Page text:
A quirk of modern Japanese Grammar: adjectives becoming nouns

By | August 14, 2018

Having given grammar a major focus in my studies of Japanese, I’m pretty sensitive to incorrect or unusual grammar. One thing I have come across a few times in the last year or so is a sentence where what is supposed to be an i-adjective (ex: kawaii) is treated like a noun.

I’ll give a specific example that I came across in an advertisement of a recent edition of the Lighthouse magazine:

  • 毎日楽しいがいっぱい! (mainichi tanoshii ga ippai!)

If you are just skimming this sentence without thinking about grammar, you’ll probably catch on that it means “there’s fun every day!” However, if you look a little closer you will see that 楽しい is being used as a noun, which is incorrect grammar.

Interestingly, if you try to interpret the sentence as-is you literally get something like:

  • Every day is fun, but (there are) many!

This is because that when a noun or i-adjective or followed by が it acts as a connection, similar to the English “and” or “but”.

The traditional way to use 楽しい as a noun would be to follow it with one of these words:

  • もの (mono): a physical thing (like a book)
  • こと or 事 (koto): an abstract thing (like the experience of visiting Japan, or an idea)
  • の (no): more generic, can represent either above case

(Note: there are other ways like というの, but I won’t get into those here)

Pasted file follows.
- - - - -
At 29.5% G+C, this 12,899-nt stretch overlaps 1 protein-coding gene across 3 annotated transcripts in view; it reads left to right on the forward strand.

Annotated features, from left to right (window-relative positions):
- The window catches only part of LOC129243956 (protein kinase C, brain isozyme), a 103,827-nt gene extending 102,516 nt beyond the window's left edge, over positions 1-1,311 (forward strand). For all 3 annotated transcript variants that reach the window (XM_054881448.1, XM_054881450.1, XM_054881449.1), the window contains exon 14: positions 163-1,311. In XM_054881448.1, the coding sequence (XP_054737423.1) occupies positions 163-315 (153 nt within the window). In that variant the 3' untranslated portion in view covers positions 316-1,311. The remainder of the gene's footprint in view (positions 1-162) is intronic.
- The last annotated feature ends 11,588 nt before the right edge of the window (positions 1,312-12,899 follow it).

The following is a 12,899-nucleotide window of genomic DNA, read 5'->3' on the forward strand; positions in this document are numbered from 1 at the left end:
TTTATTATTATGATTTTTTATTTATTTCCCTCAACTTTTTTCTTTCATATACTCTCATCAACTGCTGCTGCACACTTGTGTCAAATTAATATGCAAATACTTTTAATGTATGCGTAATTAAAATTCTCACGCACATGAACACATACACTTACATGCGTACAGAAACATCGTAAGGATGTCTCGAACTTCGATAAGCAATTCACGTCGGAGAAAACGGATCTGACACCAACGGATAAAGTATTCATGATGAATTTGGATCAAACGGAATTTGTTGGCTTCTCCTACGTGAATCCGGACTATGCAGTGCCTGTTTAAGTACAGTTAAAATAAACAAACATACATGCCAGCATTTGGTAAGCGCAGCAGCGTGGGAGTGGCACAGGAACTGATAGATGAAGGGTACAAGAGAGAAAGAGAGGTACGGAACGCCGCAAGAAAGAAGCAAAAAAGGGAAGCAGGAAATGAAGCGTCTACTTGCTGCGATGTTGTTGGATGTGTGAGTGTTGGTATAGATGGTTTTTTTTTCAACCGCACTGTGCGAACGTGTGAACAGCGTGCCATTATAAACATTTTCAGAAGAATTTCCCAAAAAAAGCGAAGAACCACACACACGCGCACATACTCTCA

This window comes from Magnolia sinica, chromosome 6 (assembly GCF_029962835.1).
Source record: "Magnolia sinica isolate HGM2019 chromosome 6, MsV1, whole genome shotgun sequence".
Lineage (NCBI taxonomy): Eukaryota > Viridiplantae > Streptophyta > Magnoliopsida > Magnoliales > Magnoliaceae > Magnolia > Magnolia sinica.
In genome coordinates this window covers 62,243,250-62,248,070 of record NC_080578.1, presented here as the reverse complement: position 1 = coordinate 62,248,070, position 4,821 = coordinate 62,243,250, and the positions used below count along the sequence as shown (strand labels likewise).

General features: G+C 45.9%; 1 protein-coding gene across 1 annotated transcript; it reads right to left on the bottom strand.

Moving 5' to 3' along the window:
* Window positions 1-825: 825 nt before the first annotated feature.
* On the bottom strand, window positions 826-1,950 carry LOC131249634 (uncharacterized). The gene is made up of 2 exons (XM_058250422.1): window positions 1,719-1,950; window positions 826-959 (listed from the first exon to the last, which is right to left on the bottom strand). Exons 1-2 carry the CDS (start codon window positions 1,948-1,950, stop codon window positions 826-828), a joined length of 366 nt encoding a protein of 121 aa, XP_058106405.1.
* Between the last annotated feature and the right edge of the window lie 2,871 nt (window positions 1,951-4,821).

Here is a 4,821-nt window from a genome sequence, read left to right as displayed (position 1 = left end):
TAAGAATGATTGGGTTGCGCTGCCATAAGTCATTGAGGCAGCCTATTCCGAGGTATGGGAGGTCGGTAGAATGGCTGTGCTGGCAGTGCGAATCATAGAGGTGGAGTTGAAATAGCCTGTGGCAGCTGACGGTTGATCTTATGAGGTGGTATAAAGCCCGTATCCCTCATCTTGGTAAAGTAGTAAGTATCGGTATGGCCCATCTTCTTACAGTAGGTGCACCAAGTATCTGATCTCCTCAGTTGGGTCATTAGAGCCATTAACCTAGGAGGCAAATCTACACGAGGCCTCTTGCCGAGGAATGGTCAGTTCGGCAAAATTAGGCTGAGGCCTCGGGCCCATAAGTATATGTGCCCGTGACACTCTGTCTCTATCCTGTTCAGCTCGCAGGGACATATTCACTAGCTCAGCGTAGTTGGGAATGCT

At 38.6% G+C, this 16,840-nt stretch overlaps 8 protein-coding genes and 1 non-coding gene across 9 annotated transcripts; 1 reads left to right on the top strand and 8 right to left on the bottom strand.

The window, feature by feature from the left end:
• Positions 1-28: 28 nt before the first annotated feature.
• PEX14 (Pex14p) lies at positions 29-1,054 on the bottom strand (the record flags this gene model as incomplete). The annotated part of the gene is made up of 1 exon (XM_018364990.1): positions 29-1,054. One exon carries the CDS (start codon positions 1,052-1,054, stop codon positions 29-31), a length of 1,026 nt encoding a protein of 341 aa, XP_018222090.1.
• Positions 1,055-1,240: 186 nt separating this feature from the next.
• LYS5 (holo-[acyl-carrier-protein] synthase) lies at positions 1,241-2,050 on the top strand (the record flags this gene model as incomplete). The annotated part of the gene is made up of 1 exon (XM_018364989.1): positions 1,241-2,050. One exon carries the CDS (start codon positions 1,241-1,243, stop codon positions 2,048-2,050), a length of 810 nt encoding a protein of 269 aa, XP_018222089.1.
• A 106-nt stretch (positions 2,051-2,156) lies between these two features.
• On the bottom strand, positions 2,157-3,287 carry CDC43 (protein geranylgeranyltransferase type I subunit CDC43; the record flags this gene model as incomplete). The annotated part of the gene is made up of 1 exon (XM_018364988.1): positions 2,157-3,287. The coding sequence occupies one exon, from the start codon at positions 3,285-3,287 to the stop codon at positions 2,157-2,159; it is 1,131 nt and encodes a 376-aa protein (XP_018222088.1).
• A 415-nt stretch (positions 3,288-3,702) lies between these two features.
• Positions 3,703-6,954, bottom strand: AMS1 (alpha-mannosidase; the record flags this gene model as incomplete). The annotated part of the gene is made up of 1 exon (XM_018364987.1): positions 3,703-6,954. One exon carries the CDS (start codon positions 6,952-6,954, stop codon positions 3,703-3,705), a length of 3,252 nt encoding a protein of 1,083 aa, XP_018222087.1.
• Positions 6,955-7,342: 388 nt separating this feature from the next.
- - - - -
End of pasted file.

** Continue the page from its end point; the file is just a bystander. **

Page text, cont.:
If I were to rewrite the above sentence with correct grammar, I would say:

  • 毎日楽しいがいっぱい! (mainichi tanoshii koto ga ippai!)

You could also add an ある (aru) to the end of the sentence, since it is implied; but I wouldn’t call that incorrect grammar.

Speaking with a Japanese person, it appears that this odd grammar pattern has started to become popular lately, and it can be considered as an “abbreviation” (省略). Fortunately, I haven’t seen it too many places except newspapers (where cost may be based on letter count).

Even if this usage does grow and become commonplace I’ll just have to get used to it; after all, I’m usually the one on the other side of the argument, saying stuff like language is always evolving.

Just out of curiosity I did a google search for “楽しいがいっぱい” and found a majority of the results were in the last two years. I only found one or two results from 2014 and 2015. This isn’t really a scientifically accurate way to measure usage of this term, though it is consistent with what I have seen.

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